A bridge is a fixed prosthesis to replace one or more missing teeth. Cemented to neighboring teeth or an implant, this appliance is all about the name – it bridges an open space. This type of appliance is used to:
This first appointment involves the preparation and recontouring of adjacent “abutment” teeth. This process is very similar to crown preparation. The dentist will spend the majority of this appointment refining the tooth to get the ideal shape and draw. Once the dentist is satisfied with the results, he or she will take an impression of the abutment teeth. This impression is then sent to our laboratory for the fabrication of your bridge. The dentist may at this appointment take a shade for the colour of your bridge. You will return home with a temporary in place.
During the second appointment, the dentist will try in your bridge to ensure fit, comfort, and aesthetics. Once you and your dentist are satisfied with the results, the bridge will be permanently cemented in place.
Most patients find that the bridge feels and functions like a real tooth. There are special considerations for how the bridge is cleaned at home, and your dentist and hygienist at Sunridge Dental Clinic will explain and demonstrate how best to keep your bridge clean, healthy, and functional for years to come.
Traditional bridges can be used in cases where healthy, natural teeth are present on both sides of a space in the mouth. The space is filled by anchoring an artificial tooth to the existing ones. The artificial restoration is called a pontic, and the anchors are called abutments. Traditional bridges are the most common type of restoration and require abutment teeth to be modified and crowned to support the prosthesis. This bridge can be made with either porcelain fused to metal, ceramic, or gold materials.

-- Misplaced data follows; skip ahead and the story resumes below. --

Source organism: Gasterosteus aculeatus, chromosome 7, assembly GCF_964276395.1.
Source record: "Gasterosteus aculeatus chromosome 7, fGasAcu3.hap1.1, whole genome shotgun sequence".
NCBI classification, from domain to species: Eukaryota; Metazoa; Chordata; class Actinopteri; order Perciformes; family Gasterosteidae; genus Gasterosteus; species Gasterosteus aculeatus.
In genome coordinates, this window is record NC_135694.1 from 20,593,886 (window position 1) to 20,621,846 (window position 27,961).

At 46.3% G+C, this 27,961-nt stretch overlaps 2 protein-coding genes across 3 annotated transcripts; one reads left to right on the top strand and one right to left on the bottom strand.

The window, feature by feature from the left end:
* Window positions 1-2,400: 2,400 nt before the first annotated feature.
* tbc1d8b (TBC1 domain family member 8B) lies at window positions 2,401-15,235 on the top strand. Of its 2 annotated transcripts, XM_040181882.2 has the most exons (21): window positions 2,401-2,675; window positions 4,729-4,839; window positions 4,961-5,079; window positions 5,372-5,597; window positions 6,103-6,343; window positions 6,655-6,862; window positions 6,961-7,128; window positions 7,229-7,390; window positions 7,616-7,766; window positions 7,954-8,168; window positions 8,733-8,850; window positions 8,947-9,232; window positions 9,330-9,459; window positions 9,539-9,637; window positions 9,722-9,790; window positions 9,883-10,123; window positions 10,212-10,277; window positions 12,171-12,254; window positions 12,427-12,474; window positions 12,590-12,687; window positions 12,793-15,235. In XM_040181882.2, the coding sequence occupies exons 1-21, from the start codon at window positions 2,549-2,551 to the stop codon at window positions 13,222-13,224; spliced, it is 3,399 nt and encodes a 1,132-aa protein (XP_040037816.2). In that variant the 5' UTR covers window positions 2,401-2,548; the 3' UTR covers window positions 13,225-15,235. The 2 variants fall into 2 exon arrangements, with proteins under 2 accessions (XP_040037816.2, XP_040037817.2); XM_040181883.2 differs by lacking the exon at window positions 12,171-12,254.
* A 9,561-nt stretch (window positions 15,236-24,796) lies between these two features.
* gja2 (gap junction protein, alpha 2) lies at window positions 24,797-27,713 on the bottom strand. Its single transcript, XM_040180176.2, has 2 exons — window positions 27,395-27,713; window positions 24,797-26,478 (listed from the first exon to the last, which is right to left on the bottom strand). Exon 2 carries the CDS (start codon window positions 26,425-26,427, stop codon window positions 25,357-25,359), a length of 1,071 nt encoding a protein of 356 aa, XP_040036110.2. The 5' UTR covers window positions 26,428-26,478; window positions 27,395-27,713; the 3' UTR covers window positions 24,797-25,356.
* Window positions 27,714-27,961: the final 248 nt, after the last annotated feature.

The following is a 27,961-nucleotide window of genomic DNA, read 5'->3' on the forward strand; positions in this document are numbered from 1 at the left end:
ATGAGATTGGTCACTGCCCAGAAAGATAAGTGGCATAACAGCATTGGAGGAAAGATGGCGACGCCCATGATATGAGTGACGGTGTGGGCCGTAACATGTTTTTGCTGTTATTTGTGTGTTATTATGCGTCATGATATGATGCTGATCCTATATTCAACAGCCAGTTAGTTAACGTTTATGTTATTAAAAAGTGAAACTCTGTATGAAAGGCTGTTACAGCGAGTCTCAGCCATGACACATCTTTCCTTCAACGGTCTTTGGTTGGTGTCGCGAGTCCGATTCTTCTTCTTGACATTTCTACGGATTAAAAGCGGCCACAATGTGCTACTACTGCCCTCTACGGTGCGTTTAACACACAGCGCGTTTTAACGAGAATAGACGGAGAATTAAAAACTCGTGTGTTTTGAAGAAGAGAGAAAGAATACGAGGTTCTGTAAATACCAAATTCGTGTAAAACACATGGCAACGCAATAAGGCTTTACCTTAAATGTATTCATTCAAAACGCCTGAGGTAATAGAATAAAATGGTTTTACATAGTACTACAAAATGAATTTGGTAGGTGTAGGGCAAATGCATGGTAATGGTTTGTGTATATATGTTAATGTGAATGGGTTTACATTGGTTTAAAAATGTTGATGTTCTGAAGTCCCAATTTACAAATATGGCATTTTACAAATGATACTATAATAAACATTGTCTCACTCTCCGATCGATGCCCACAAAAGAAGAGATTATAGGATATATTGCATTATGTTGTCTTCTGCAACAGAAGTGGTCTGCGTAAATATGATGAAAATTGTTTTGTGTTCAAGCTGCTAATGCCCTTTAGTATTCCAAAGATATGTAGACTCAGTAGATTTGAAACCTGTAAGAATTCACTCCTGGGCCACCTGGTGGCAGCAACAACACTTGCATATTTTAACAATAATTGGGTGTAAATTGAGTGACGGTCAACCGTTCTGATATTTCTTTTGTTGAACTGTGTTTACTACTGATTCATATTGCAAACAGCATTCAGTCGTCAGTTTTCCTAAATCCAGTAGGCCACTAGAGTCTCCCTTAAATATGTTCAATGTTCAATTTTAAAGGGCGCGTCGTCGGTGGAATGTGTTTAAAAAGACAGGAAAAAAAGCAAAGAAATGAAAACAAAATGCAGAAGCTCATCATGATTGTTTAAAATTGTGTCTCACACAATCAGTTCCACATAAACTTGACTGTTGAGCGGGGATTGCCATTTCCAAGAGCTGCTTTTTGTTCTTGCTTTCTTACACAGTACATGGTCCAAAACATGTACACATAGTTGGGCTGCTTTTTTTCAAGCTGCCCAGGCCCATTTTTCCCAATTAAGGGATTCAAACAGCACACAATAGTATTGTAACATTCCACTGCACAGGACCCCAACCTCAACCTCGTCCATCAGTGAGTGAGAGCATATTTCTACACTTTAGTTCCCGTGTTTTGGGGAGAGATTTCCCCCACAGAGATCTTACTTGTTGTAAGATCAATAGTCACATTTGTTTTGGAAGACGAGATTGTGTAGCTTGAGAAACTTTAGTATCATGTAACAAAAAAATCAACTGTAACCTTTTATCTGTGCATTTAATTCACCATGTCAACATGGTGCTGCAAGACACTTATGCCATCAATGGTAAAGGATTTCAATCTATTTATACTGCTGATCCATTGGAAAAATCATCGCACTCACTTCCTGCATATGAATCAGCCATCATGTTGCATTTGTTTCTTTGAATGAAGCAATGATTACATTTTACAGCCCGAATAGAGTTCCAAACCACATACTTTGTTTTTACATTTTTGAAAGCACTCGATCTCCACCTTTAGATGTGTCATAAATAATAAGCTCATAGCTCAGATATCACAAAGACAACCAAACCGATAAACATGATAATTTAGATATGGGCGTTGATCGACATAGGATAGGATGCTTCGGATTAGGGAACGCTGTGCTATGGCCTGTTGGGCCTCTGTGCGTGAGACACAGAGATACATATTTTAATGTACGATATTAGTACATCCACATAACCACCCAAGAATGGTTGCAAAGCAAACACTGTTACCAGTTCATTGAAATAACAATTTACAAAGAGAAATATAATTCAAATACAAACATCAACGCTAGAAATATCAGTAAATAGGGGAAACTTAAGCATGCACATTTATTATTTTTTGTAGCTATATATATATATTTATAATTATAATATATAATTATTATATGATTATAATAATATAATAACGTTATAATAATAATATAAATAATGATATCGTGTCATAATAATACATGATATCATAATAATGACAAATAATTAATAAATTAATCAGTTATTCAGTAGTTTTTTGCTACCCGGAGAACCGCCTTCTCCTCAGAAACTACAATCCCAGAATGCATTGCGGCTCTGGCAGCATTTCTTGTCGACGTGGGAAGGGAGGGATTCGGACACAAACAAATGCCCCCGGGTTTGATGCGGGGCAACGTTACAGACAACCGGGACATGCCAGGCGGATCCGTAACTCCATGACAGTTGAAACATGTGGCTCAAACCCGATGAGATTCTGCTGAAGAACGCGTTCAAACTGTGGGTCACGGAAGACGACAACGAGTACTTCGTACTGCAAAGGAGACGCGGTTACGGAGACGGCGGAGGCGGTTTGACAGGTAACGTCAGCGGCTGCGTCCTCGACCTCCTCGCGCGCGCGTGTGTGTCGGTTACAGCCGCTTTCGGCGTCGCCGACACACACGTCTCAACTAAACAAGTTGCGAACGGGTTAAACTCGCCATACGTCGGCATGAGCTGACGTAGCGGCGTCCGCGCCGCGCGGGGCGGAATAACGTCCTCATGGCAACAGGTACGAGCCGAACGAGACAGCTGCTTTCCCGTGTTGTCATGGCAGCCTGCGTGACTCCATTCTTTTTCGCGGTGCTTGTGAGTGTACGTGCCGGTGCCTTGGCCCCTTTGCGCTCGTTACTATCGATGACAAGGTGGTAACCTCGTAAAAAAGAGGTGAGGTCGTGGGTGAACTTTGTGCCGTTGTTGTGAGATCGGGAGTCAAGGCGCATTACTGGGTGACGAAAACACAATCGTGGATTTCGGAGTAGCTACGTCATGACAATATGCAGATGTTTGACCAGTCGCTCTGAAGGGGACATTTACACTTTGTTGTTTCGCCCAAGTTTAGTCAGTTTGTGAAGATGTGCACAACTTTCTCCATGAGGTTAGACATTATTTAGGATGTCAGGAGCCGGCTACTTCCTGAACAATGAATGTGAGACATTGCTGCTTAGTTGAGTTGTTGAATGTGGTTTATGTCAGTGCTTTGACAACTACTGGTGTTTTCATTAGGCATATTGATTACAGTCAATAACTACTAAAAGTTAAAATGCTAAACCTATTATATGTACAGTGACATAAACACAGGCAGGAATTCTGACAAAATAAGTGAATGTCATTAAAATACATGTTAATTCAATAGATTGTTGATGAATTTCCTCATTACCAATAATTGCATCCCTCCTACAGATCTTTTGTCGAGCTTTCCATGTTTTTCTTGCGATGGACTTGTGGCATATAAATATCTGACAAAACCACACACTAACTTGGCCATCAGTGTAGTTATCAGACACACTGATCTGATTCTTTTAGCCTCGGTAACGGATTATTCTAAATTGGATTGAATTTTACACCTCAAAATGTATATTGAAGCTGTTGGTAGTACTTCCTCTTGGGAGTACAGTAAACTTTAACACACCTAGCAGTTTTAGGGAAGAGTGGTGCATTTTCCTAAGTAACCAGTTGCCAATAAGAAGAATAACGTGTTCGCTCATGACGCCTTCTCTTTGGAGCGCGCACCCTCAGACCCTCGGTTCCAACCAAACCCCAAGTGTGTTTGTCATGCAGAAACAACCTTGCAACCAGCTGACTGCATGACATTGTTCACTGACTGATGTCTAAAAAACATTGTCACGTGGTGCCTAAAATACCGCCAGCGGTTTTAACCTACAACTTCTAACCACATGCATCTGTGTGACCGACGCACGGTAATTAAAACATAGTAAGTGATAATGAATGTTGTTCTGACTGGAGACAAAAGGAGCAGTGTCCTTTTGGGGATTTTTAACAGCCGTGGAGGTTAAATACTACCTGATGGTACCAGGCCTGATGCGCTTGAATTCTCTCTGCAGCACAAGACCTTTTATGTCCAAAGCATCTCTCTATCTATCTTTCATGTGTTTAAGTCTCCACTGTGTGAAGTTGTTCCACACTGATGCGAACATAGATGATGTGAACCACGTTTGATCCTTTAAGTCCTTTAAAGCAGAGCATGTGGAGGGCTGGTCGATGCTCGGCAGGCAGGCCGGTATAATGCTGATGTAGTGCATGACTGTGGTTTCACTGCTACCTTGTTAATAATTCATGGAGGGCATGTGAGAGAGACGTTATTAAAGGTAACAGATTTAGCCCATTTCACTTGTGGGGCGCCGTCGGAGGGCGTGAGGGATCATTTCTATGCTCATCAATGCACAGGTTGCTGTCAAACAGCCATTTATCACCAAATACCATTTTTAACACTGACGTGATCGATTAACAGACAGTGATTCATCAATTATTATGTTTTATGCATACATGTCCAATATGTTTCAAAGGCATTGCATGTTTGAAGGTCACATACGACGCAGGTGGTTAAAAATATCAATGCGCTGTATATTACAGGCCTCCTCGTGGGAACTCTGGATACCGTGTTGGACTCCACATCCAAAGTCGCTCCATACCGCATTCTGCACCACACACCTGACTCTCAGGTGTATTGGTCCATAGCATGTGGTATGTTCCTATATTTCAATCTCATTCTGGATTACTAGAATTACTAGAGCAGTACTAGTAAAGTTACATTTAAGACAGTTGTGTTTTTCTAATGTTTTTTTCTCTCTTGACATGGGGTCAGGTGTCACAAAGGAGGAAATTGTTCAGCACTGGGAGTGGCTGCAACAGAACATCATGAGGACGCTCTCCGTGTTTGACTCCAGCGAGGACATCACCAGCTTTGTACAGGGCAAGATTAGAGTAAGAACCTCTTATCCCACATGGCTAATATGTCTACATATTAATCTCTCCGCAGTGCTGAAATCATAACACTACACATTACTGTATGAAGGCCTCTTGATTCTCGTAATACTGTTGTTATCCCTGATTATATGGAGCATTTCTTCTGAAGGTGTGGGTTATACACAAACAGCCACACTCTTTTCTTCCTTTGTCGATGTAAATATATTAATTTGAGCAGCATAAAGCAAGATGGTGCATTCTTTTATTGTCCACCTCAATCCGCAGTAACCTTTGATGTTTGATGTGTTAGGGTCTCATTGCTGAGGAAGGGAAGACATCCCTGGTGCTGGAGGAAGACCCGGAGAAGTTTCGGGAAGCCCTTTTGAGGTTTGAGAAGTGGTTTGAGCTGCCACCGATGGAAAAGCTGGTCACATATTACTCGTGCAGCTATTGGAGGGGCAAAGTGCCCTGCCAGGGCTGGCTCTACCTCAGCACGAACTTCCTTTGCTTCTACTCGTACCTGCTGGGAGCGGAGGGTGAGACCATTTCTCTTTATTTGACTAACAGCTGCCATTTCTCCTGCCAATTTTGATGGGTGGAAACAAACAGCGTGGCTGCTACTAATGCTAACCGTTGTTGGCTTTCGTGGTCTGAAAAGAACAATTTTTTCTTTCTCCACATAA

Cantilever means fixed at one end, so this style of bridge is used when a missing tooth has anchoring teeth present on only one side. Like other bridges, an artificial pontic is cemented to an adjacent abutment crown or crowns. Not as strong as a bridge with two anchors, a Cantilever is usually not recommended for molar teeth, although there are exceptions. This is because molars bear a great deal of mechanical pressure as biting surfaces and a bridge in this region of the mouth is unlikely to support biting force without eventually succumbing to damage or breakage. Your dentist will help you understand whether or not a Cantilever bridge is right for your needs.
Maryland bridges consist of wings that are cemented to existing natural teeth. In the case of a Maryland bridge, modifications may or may not be needed for anchoring structures. For example, no crowns are cemented to neighboring teeth, and adjustments are usually minimal, making this style a popular choice for the front of the mouth.
For any questions concerning bridges near you, please feel free to contact Sunridge Dental Clinic.